Healthy ecosystems

The Port of Vancouver is located within an ecologically rich region that is home to culturally iconic species such as the southern resident killer whale and white sturgeon. Industrial activities within the port have the potential to affect the surrounding natural environment and human health through habitat loss, pollution, physical degradation, and introduction of invasive species.

We are committed to supporting healthy ecosystems and to the long-term sustainability of the port. The port authority leads, supports and develops programs and initiatives designed to manage and mitigate effects on the environment in and around the port. Our focus is on the stewardship of water, land and habitat within our jurisdiction. We also collaborate with community groups and environmental organizations to support conservation efforts and address environmental risks.

Water quality

We manage local water quality through a number of initiatives, including those that aim to prevent stormwater pollution and in-port ballast water exchange, which can harm local wildlife and contaminate local water sources. Learn more about water quality.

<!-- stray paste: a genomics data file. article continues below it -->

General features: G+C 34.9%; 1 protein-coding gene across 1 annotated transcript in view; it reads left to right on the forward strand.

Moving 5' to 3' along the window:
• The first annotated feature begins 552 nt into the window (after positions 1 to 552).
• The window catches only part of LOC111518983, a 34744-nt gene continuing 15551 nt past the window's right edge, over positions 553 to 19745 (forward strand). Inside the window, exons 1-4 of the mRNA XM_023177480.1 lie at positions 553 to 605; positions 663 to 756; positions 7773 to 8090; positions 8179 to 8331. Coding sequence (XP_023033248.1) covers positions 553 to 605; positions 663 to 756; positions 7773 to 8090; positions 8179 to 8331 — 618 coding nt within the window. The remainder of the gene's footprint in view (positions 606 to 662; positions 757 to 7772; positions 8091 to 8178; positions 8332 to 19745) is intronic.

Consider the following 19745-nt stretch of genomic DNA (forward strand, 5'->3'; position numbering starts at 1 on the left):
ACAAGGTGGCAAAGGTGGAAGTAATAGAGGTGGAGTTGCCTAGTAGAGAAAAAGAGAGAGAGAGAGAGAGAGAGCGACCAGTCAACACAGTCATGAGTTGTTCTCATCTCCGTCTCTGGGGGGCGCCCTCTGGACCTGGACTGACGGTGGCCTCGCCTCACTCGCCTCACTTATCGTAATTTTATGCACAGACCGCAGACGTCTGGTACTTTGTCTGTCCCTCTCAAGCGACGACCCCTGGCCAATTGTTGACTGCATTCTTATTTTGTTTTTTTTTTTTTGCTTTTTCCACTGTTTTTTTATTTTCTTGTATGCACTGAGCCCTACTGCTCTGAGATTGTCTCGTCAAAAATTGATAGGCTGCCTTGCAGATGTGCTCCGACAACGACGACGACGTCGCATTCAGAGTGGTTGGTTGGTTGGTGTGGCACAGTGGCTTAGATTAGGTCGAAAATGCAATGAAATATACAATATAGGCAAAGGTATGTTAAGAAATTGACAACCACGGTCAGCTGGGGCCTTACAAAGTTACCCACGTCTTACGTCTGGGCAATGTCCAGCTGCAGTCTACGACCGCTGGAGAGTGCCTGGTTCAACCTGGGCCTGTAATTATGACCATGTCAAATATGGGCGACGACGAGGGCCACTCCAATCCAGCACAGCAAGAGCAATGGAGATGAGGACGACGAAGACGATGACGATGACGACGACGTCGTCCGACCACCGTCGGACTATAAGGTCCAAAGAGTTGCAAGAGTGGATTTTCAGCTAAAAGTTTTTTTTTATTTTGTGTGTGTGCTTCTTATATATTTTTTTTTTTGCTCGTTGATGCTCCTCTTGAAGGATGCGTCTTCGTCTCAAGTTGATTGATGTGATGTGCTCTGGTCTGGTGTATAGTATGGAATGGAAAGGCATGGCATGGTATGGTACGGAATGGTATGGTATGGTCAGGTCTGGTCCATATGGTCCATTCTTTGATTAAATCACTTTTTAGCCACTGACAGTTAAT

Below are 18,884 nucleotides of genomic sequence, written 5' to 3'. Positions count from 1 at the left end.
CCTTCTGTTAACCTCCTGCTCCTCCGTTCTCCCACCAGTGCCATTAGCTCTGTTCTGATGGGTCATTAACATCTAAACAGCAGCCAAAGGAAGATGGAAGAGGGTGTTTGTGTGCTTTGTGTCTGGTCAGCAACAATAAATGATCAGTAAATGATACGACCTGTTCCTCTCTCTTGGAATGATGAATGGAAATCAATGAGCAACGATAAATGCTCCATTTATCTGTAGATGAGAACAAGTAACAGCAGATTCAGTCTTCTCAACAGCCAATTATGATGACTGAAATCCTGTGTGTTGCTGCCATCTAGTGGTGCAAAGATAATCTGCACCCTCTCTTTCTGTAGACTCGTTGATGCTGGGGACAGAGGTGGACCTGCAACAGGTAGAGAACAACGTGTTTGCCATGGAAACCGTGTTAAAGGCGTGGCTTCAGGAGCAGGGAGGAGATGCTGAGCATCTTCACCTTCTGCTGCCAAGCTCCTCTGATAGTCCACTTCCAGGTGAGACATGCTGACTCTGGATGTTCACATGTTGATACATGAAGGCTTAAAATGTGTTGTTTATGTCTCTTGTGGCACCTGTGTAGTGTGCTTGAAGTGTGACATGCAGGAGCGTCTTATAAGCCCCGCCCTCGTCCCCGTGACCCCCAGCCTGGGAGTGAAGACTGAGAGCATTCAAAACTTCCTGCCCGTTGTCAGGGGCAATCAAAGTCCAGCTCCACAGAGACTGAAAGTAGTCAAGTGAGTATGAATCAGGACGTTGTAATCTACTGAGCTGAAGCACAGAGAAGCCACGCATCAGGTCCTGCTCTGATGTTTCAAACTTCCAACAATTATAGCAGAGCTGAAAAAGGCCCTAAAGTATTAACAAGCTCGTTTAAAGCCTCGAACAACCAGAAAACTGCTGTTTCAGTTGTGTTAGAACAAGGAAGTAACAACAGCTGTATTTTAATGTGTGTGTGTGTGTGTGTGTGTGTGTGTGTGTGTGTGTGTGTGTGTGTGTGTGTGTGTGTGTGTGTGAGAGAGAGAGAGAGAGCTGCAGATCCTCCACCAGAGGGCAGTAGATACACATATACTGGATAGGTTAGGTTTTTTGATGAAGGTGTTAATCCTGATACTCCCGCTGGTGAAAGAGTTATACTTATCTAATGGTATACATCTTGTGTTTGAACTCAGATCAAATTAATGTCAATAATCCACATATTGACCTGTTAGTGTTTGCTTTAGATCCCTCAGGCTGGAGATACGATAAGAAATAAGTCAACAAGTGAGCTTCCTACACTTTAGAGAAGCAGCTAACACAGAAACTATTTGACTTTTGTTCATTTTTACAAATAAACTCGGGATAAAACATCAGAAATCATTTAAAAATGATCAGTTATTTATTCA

Land management

With environmental site assessments, we hold our tenants responsible for cleaning up and remediating any contamination that occurs at their sites. As part of our Land Renewal Strategy, the Vancouver Fraser Port Authority also uses a combination of remediation and management approaches to address sites that have been contaminated through past activities. Learn more about land management.

Aquatic and terrestrial species

A healthy environment relies on all levels of the ecosystem, including small plants, biofilm, fish populations and wildlife. We have implemented a number of measures to help preserve our region’s marine vegetation, safeguard species at risk within our jurisdiction, and prevent the introduction of invasive species. Learn more about aquatic and terrestrial species.

Enhancing Cetacean Habitat and Observation

The Vancouver Fraser Port Authority leads the Enhancing Cetacean Habitat and Observation (ECHO) Program, which aims to better understand and manage the impact of shipping activities on at-risk whales throughout the southern coast of British Columbia. Learn more about ECHO.

Roberts Bank Terminal 2

Habitat enhancement

To help maintain a balance between a healthy environment and future port development, we have been proactively enhancing local habitat for more than 20 years. Through our habitat enhancement program,?we create, restore and enhance habitats throughout the Lower Mainland that benefit our region’s fish and wildlife. Learn more about habitat enhancement.


Where and when appropriate, we collaborate with local community and environmental organizations to improve ecosystem health, support conservation efforts, and manage environmental risk. Learn more about our collaborations.